My granddaughters live three states away. I haven’t seen them since January. The enforced separation is causing tears and heartache—on both sides. For me, though, as the aging adult, the longing is confused and aggravated by fear.
I’m close to seventy years old. What if I die before we can be together again? This strange and virulent disease could be the end of me. Other younger folk are often less anxious. Today we ventured out to a D.IY. store to get some needed house supplies. Although most of the customers had on masks, there was an atmosphere of laxity that I found alarming.
I hurried through the store, flinging air filters and bug spray into our cart. On the checkout line, the man in front of us had no mask. I commented on this and pulled back further. My husband, whose dementia blanks out the crisis daily, made a joke about the fellow being a tough guy.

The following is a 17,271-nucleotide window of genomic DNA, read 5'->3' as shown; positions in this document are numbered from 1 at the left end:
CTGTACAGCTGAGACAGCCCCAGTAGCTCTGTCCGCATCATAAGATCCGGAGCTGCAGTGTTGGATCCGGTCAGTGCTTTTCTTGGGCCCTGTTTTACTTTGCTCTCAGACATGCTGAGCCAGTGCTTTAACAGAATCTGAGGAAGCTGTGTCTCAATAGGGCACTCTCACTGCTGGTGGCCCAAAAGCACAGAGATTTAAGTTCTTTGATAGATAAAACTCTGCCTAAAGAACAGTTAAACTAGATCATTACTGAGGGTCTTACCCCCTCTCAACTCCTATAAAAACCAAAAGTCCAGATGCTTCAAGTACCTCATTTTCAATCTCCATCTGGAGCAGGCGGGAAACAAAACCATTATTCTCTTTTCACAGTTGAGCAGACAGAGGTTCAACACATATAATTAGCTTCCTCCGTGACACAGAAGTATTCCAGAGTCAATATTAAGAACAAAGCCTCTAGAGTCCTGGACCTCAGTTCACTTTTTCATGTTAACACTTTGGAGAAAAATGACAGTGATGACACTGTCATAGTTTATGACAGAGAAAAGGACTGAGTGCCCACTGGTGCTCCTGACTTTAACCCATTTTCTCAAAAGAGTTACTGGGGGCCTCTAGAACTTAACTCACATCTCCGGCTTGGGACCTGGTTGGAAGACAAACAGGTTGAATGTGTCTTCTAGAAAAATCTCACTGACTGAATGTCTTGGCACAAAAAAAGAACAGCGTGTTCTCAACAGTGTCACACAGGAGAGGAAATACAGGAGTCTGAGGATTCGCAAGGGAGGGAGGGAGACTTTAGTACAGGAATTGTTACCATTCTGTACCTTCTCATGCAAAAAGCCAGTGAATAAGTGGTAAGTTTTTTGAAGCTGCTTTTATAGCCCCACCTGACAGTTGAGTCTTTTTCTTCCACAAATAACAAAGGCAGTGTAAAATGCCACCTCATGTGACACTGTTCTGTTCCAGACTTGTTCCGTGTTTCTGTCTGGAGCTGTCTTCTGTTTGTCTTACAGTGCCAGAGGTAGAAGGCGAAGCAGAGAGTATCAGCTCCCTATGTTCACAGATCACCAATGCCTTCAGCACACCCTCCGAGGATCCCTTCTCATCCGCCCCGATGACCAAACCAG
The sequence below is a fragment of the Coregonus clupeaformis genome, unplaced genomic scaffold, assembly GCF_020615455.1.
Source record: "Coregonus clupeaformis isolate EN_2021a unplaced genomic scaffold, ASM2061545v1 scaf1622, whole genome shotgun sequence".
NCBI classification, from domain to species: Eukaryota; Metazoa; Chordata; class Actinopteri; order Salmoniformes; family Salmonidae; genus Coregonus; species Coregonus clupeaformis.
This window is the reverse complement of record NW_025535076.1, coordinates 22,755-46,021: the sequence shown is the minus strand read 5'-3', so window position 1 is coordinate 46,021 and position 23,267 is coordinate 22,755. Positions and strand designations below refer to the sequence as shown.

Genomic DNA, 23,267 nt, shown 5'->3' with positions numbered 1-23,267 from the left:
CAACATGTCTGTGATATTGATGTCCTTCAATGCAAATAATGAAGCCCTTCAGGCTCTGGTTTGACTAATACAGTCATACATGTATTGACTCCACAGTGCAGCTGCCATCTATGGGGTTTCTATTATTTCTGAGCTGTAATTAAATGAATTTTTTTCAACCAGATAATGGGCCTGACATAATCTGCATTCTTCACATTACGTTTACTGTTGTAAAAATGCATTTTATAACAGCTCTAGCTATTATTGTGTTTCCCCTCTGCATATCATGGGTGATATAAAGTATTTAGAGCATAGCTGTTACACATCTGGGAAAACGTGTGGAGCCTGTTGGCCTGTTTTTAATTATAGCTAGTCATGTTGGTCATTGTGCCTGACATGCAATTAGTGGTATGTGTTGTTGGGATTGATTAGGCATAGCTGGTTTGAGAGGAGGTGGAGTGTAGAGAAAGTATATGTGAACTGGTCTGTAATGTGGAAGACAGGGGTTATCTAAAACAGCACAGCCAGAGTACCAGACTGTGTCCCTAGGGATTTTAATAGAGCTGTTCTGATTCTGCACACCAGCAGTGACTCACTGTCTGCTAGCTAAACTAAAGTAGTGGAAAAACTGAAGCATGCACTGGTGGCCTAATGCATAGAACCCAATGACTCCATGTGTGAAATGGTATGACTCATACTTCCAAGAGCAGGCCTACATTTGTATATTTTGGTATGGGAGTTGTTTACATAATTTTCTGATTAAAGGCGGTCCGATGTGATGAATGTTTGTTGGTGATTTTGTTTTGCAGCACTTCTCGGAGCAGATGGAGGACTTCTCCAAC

“It’s not funny!” I shouted. I moved our cart to the self-checkout lane and rushed out of the store.
I don’t know if we’ll attempt another shopping trip. I truly felt unsafe, and also angry that others’ cavalier attitudes force me to take risks.
When I asked my doctor about the advisability of visiting the family, he said, “Sure, you can walk with them outdoors.”
“Oh, no, but they live five hours away,” I said.
If this social isolation lasts months longer, I may reassess the risks versus the emptiness. For now, though, we’re back in the apartment, too far away.